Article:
(AUSTIN, Texas) — Attorney General Jeff Sessions today instructed federal prosecutors to put even more Justice Department resources into immigration prosecutions in their districts. A memo released today along with remarks by Attorney General Sessions in Nogales, Arizona, instructs prosecutors to prioritize immigration crimes including unauthorized entry and re-entry into the United States, harboring unauthorized immigrants, and impeding arrest of undocumented migrants. Read more about Immigration cases taking up half of all federal prosecutions somehow not enough for Sessions
U.S. Immigration and Customs Enforcement agents say they arrested 153 people in Texas suspected of being in the country illegally — including 24 people picked up in the Austin-Waco area — as part of the second enforcement operation immigration officials have confirmed in the state this year.
The 12-day operation, which lasted from March 20 to March 31, differed in execution and results from another one performed in the area during the second week of February.
ICE officials also said all of the people arrested in last month’s operation had previous criminal convictions, as opposed to the February raid. Federal documents obtained by the American-Statesman showed 28 of the 51 people arrested in February were deemed “non-criminals,” or people with no previous criminal convictions but suspected of living in the country illegally.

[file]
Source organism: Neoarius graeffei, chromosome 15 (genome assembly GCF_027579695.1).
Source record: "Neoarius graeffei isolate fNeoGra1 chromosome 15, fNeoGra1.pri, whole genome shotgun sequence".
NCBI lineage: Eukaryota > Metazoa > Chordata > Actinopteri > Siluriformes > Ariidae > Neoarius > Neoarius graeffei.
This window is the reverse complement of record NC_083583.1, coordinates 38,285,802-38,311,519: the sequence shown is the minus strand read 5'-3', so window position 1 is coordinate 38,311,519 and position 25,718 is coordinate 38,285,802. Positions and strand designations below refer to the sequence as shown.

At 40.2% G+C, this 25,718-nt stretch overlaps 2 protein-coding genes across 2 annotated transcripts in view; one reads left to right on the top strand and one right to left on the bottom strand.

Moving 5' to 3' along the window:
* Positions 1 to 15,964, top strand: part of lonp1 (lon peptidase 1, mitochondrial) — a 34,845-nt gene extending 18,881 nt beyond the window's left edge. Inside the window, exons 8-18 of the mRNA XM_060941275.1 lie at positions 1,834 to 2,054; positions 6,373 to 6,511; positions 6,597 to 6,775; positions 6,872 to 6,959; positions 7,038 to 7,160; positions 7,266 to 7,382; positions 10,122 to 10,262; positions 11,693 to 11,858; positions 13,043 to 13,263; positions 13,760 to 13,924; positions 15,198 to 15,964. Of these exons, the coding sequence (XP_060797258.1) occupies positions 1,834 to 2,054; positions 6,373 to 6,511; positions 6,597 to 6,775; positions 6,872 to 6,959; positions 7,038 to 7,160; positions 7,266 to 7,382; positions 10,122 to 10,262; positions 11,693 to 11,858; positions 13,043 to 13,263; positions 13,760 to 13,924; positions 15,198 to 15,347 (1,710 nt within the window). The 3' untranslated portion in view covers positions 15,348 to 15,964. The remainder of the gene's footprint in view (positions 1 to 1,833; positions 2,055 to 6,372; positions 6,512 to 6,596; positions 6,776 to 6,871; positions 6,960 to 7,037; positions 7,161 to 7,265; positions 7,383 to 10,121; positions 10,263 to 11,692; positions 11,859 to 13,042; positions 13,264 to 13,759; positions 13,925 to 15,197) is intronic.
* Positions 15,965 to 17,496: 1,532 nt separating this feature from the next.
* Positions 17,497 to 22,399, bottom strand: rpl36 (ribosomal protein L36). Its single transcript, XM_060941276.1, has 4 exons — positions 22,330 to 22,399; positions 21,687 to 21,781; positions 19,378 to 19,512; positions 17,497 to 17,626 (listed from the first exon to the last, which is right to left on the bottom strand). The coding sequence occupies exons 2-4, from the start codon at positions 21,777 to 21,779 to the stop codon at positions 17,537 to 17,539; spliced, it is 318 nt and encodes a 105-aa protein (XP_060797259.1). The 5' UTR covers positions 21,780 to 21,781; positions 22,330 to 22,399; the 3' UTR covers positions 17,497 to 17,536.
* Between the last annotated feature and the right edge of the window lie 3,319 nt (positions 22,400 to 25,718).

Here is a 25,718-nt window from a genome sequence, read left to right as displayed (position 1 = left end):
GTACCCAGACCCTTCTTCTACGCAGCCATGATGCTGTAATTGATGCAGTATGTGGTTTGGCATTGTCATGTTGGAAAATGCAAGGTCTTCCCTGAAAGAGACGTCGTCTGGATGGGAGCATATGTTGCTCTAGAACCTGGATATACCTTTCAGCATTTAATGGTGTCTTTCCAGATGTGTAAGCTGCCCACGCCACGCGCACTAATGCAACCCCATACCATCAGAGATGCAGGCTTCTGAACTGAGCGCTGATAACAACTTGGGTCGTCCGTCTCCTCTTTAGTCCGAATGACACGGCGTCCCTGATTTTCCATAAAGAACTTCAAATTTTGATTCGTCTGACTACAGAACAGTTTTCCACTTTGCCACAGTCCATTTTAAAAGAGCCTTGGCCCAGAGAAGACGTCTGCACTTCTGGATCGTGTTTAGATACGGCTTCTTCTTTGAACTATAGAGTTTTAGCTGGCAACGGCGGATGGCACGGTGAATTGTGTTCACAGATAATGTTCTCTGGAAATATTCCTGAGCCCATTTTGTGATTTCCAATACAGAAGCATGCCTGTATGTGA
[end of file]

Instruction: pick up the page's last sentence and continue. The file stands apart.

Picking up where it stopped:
U.S. Magistrate Judge Andrew Austin said in open court last month that ICE agents alerted him and another federal judge about the February raid, which they said was retribution for the new Travis County sheriff’s policy limiting the jail’s cooperation with immigration officials, the Statesman reported last month.
ICE officials declined Friday to comment further on the arrests, but in a news release, Daniel Bible, field office director for enforcement and removal operations in San Antonio, said: “ICE’s primary immigration enforcement efforts target convicted criminal aliens. … Consequently, our operations improve overall public safety by removing these criminals from our streets, and ultimately from our country.”
Local activists criticized the new operation.
“I think this continues a trend of ICE instilling fear in our community and … arresting more people in our community,” said Bob Libal, with the Austin-based immigration support network Grassroots Leadership. Read more about ICE officials: 24 in Austin-Waco arrested in new immigration sweep
As Attorney General Jeff Sessionsdoubles down on President Donald Trump’s threats to crack down on sanctuary cities, evidence is mounting that the administration has already made them the target of retaliatory immigration raids as part of a backdoor effort to force compliance.
The term “sanctuary city” refers to thehundreds of jurisdictions across the United States that, to one degree or another, limit cooperation with federal immigration authorities.
CNN reported on March 25 that an unnamed “senior U.S. immigration official with direct knowledge of ongoing ICE actions” testified that federal authorities have descended upon sanctuary cities to pressure them to cooperate. Journalist Maria Santana wrote, “High-ranking ICE officials have discussed in internal meetings carrying out more raids on those locations [sanctuary cities]."